St. Augustine’s Parish Bulletins

Oct 29

Nov 05

Nov 12

Nov 19

Weekly Mass Intentions


How to pray for your sons, daughters & loved ones
FREE LIVE SEMINAR – by Vernon Robertson
See bulletin for more intormation.

DECEMBER 3RD, 2017 AT 6:30PM

To join together as fellow pilgrims on our way to the manger
To witness to our community our shared faith in Jesus Christ
To reflect together on our four Advent themes of hope, peace, joy and love
To experience worship in each other’s place of gathering for praise and prayer
2017 Route and Partners:
St. Paul’s – St. Paul’s and Dundas Baptist
Knox – Knox & Life Community Church  and Salvation Army
St. Augustine’s – St. Augustine’s and Grace
St. James – St. James and Christ Church and  St. Mark’



December 12th, Daily Mass Record Book will be opened for 2017 Mass Intentions from January 3rd to April 1st

March 27th, Daily Mass Record Book will be available to have Mass Intentions from April 4th to July 1st

June 26th, Daily Mass Record Book will be available to have Mass Intentions from July 4th to September 30th

September 25th, Daily Mass Record Book will be available to have Mass Intentions from October 3rd to Dec. 29th

This revised procedure has resolved the issue of filling up our Daily Mass Record Book months in advance, thus giving all parishioners a fair chance to have a Mass requested for all weeks of the month.

In order to accommodate this procedure the following two guidelines must be adhered to.
1.)A parishioner can book only two Mass Intentions per year for the same person.
2.)A parishioner is allowed to book a total of two Masses in each three month period.



Programs available for children from Kindergarten through to High School not currently receiving religious instruction. Preparation for First Communion and Confirmation for children not in Catholic Schools also available. Families work through the programs at home. The length of all courses is seven to eight months. For programs to be completed by the end of April, an early start is important. Contact the Parish Office for more information and for registration forms.


Commonly known as R.C.I.A. This program will be offered for those who have never been baptized in the Catholic faith. For those who have been baptized in other Christian churches who may be interested in learning about the Catholic faith are welcomed. If you are interested, or know someone who would like further information please call the Parish Office.

Diocese of Hamilton Policy Regarding the Disposition of Cremated Remains

From the earliest days of the Church, Christians have provided reverent burial for the bodies of deceased members of the Christian community. The Catholic Cemetery became the tangible link between the community of the faithful on earth and the community of Saints in heaven. In the latter part of the nineteenth century, the practice of cremation was introduced in Europe. Realizing that the motives of many choosing cremation were anti-Christian, the Church prohibited cremation for Catholics in 1886.

Cremation as such was never seen as incompatible with Catholic doctrine. However, it was the preference of the Church for bodies to be buried to await the Resurrection on the last day, as Christ himself was laid in a tomb (see Mark 15:46). Once it was established that the choice of cremation was not motivated by a denial of the resurrection of the body, the Catholic Church, in 1963, lifted the prohibition.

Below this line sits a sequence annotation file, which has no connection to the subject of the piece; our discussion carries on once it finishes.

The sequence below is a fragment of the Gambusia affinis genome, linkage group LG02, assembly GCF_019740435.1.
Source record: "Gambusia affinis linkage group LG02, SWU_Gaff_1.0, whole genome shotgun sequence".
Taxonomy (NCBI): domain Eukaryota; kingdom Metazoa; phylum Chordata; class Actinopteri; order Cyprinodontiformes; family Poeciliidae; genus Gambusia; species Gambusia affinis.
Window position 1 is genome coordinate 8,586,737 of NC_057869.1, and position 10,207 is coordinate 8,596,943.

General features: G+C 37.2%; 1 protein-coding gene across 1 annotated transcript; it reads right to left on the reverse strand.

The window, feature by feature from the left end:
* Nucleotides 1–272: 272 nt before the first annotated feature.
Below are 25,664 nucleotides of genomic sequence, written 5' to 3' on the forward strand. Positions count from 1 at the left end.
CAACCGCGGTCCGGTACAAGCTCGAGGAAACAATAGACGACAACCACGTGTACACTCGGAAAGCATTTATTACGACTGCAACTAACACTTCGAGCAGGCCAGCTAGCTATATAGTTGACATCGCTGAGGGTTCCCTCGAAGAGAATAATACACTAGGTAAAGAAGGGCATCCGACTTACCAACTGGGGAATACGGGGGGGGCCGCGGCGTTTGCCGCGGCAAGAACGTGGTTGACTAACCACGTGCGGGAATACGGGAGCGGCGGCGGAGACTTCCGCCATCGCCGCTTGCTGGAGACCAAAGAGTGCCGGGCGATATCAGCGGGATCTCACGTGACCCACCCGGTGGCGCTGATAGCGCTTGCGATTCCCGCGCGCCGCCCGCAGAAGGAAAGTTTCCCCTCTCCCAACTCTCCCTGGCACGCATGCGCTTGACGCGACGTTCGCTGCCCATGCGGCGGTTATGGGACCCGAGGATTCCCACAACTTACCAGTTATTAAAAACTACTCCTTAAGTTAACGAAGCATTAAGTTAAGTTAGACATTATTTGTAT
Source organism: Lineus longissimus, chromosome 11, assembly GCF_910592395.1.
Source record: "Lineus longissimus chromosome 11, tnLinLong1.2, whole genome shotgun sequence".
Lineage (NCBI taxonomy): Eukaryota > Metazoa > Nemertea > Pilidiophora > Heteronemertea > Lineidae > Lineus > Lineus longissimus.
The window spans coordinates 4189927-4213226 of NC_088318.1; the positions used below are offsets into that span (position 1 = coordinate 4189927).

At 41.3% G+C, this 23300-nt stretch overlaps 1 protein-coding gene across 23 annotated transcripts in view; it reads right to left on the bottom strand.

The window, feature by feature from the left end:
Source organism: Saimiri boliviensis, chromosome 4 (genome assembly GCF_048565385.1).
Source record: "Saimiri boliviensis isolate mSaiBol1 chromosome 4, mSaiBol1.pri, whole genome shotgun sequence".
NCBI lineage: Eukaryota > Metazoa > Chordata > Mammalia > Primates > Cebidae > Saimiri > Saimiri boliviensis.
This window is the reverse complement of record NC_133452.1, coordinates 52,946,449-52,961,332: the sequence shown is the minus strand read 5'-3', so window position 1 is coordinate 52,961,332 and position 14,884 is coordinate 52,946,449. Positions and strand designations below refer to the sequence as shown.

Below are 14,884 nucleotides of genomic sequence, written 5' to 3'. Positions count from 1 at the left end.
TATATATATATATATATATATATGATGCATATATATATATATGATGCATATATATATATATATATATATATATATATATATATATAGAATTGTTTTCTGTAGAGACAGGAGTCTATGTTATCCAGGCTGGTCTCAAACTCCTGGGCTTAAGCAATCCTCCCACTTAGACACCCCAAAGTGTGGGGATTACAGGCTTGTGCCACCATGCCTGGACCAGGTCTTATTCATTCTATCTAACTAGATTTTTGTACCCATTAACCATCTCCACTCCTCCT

Given the growing acceptance of cremation among Catholics, it is important to reiterate the teaching about Catholic Funeral Rites and the subsequent disposition of the cremated remains.

It remains the preference of the Church to celebrate the Funeral Rites in the presence of the body of the deceased, which the Church considers to be sacred, having been baptized, having been a temple of the Holy Spirit and having shared in the Eucharistic banquet. Traditionally, the rites include the Vigil for the Deceased, the Funeral Mass or Liturgy, concluding with the Rite of Commendation, and finally the Rite of Committal, when the body of the deceased is reverently buried in a grave or entombed in a mausoleum. Furthermore, the Church prefers that if cremation is chosen as a means of disposition, this takes place following the Funeral Mass or Liturgy.

Notwithstanding the canonical preference for burial, in the Diocese of Hamilton it is permitted to celebrate Funeral Rites in the presence of cremated remains, which have been placed in a dignified container (see indult from the Congregation for Divine Worship prot. no. 99/18, December 3, 1984). At the conclusion of the Funeral Rites, the cremated remains should be reverently buried in a grave or place in a mausoleum or columbarium as soon as conveniently possible and not retained for any length of time in the family home. The interment of the bodies of deceased Catholic or their cremated remains should be in a place especially designated for this purpose and reserved as such.

The practice of scattering cremated remains or keeping them at home does not display appropriated reverence for what was the temple of the Holy Spirit. Neither does dividing remains among family members or placing portions of the remains in items of jewellery to be kept by family members show the reverence due to cremated remains. Such practices are not in keeping with our Catholic faith.

The Church is aware that pastors face many challenging pastoral situations relating to the death of an individual. However, Church teaching makes clear the necessity of treating the cremated remains in the same manner as the deceased human body. It is for this reason that the Church does not celebrate the committal rites when the method of disposition chosen is not in accord with Church teaching.

April 26, 2014
The Most Reverend Douglas Crosby, OMI, Bishop of Hamilton